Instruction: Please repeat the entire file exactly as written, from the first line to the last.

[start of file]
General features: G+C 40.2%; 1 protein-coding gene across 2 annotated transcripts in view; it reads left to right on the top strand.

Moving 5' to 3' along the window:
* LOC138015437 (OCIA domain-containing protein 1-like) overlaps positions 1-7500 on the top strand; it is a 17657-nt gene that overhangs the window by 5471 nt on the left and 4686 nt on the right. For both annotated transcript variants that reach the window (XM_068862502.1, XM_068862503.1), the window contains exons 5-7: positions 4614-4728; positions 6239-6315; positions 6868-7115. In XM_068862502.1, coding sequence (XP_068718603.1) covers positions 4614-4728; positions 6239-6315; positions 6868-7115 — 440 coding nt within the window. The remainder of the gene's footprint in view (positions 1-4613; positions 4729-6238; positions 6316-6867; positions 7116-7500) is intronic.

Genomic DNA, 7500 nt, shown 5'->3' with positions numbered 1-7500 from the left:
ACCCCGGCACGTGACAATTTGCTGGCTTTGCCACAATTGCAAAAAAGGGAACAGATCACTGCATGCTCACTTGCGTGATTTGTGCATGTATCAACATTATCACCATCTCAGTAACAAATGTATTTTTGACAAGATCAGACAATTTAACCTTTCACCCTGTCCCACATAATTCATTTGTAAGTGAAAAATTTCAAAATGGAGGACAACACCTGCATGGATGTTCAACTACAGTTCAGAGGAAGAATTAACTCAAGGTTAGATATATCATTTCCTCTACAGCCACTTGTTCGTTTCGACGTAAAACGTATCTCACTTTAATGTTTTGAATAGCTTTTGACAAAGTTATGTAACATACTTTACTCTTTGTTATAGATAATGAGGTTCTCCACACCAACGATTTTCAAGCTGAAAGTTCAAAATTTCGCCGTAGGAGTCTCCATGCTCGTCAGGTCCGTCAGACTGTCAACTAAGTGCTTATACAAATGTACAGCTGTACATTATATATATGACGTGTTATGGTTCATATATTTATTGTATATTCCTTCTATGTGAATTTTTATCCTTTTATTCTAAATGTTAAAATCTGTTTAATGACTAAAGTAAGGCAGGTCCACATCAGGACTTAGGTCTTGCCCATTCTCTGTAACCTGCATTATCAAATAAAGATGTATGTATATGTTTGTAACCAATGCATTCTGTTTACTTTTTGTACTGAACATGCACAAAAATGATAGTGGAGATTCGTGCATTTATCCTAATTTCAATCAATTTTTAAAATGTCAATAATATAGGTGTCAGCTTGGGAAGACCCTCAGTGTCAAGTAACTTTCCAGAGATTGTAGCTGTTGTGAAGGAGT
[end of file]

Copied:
General features: G+C 40.2%; 1 protein-coding gene across 2 annotated transcripts in view; it reads left to right on the top strand.

Moving 5' to 3' along the window:
* LOC138015437 (OCIA domain-containing protein 1-like) overlaps positions 1-7500 on the top strand; it is a 17657-nt gene that overhangs the window by 5471 nt on the left and 4686 nt on the right. For both annotated transcript variants that reach the window (XM_068862502.1, XM_068862503.1), the window contains exons 5-7: positions 4614-4728; positions 6239-6315; positions 6868-7115. In XM_068862502.1, coding sequence (XP_068718603.1) covers positions 4614-4728; positions 6239-6315; positions 6868-7115 — 440 coding nt within the window. The remainder of the gene's footprint in view (positions 1-4613; positions 4729-6238; positions 6316-6867; positions 7116-7500) is intronic.

Genomic DNA, 7500 nt, shown 5'->3' with positions numbered 1-7500 from the left:
ACCCCGGCACGTGACAATTTGCTGGCTTTGCCACAATTGCAAAAAAGGGAACAGATCACTGCATGCTCACTTGCGTGATTTGTGCATGTATCAACATTATCACCATCTCAGTAACAAATGTATTTTTGACAAGATCAGACAATTTAACCTTTCACCCTGTCCCACATAATTCATTTGTAAGTGAAAAATTTCAAAATGGAGGACAACACCTGCATGGATGTTCAACTACAGTTCAGAGGAAGAATTAACTCAAGGTTAGATATATCATTTCCTCTACAGCCACTTGTTCGTTTCGACGTAAAACGTATCTCACTTTAATGTTTTGAATAGCTTTTGACAAAGTTATGTAACATACTTTACTCTTTGTTATAGATAATGAGGTTCTCCACACCAACGATTTTCAAGCTGAAAGTTCAAAATTTCGCCGTAGGAGTCTCCATGCTCGTCAGGTCCGTCAGACTGTCAACTAAGTGCTTATACAAATGTACAGCTGTACATTATATATATGACGTGTTATGGTTCATATATTTATTGTATATTCCTTCTATGTGAATTTTTATCCTTTTATTCTAAATGTTAAAATCTGTTTAATGACTAAAGTAAGGCAGGTCCACATCAGGACTTAGGTCTTGCCCATTCTCTGTAACCTGCATTATCAAATAAAGATGTATGTATATGTTTGTAACCAATGCATTCTGTTTACTTTTTGTACTGAACATGCACAAAAATGATAGTGGAGATTCGTGCATTTATCCTAATTTCAATCAATTTTTAAAATGTCAATAATATAGGTGTCAGCTTGGGAAGACCCTCAGTGTCAAGTAACTTTCCAGAGATTGTAGCTGTTGTGAAGGAGT